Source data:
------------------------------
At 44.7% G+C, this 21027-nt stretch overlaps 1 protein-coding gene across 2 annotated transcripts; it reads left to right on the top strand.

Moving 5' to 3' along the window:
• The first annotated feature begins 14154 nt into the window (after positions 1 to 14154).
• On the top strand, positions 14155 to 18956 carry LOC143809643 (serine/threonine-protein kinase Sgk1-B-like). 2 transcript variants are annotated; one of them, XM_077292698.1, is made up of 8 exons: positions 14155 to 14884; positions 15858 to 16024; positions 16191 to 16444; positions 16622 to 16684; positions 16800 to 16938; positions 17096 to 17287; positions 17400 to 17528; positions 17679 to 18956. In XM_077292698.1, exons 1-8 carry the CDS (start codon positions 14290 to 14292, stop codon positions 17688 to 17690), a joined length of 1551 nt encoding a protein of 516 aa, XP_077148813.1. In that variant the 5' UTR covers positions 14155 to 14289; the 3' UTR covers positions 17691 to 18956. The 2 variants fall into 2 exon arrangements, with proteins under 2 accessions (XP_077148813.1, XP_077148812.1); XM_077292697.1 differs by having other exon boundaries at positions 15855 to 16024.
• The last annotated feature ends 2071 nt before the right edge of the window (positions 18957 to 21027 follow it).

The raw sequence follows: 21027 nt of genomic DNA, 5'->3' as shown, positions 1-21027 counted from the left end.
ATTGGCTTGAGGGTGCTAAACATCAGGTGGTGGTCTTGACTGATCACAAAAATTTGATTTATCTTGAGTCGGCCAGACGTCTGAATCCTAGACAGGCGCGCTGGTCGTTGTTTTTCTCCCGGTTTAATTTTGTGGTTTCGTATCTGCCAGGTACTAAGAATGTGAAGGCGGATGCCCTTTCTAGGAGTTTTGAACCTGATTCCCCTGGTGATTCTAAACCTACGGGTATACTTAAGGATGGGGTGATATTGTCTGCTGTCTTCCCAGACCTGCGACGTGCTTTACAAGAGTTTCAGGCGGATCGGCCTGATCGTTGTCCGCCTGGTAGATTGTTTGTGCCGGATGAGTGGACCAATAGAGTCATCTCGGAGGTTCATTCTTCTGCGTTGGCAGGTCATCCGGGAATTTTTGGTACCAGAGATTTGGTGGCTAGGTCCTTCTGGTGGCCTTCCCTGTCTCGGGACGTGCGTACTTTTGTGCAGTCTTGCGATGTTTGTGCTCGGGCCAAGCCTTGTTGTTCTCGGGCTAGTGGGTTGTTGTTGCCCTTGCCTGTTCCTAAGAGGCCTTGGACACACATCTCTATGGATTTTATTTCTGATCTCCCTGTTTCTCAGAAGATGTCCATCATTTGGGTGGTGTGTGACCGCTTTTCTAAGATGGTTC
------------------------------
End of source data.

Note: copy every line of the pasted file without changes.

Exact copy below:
At 44.7% G+C, this 21027-nt stretch overlaps 1 protein-coding gene across 2 annotated transcripts; it reads left to right on the top strand.

Moving 5' to 3' along the window:
• The first annotated feature begins 14154 nt into the window (after positions 1 to 14154).
• On the top strand, positions 14155 to 18956 carry LOC143809643 (serine/threonine-protein kinase Sgk1-B-like). 2 transcript variants are annotated; one of them, XM_077292698.1, is made up of 8 exons: positions 14155 to 14884; positions 15858 to 16024; positions 16191 to 16444; positions 16622 to 16684; positions 16800 to 16938; positions 17096 to 17287; positions 17400 to 17528; positions 17679 to 18956. In XM_077292698.1, exons 1-8 carry the CDS (start codon positions 14290 to 14292, stop codon positions 17688 to 17690), a joined length of 1551 nt encoding a protein of 516 aa, XP_077148813.1. In that variant the 5' UTR covers positions 14155 to 14289; the 3' UTR covers positions 17691 to 18956. The 2 variants fall into 2 exon arrangements, with proteins under 2 accessions (XP_077148813.1, XP_077148812.1); XM_077292697.1 differs by having other exon boundaries at positions 15855 to 16024.
• The last annotated feature ends 2071 nt before the right edge of the window (positions 18957 to 21027 follow it).

The raw sequence follows: 21027 nt of genomic DNA, 5'->3' as shown, positions 1-21027 counted from the left end.
ATTGGCTTGAGGGTGCTAAACATCAGGTGGTGGTCTTGACTGATCACAAAAATTTGATTTATCTTGAGTCGGCCAGACGTCTGAATCCTAGACAGGCGCGCTGGTCGTTGTTTTTCTCCCGGTTTAATTTTGTGGTTTCGTATCTGCCAGGTACTAAGAATGTGAAGGCGGATGCCCTTTCTAGGAGTTTTGAACCTGATTCCCCTGGTGATTCTAAACCTACGGGTATACTTAAGGATGGGGTGATATTGTCTGCTGTCTTCCCAGACCTGCGACGTGCTTTACAAGAGTTTCAGGCGGATCGGCCTGATCGTTGTCCGCCTGGTAGATTGTTTGTGCCGGATGAGTGGACCAATAGAGTCATCTCGGAGGTTCATTCTTCTGCGTTGGCAGGTCATCCGGGAATTTTTGGTACCAGAGATTTGGTGGCTAGGTCCTTCTGGTGGCCTTCCCTGTCTCGGGACGTGCGTACTTTTGTGCAGTCTTGCGATGTTTGTGCTCGGGCCAAGCCTTGTTGTTCTCGGGCTAGTGGGTTGTTGTTGCCCTTGCCTGTTCCTAAGAGGCCTTGGACACACATCTCTATGGATTTTATTTCTGATCTCCCTGTTTCTCAGAAGATGTCCATCATTTGGGTGGTGTGTGACCGCTTTTCTAAGATGGTTC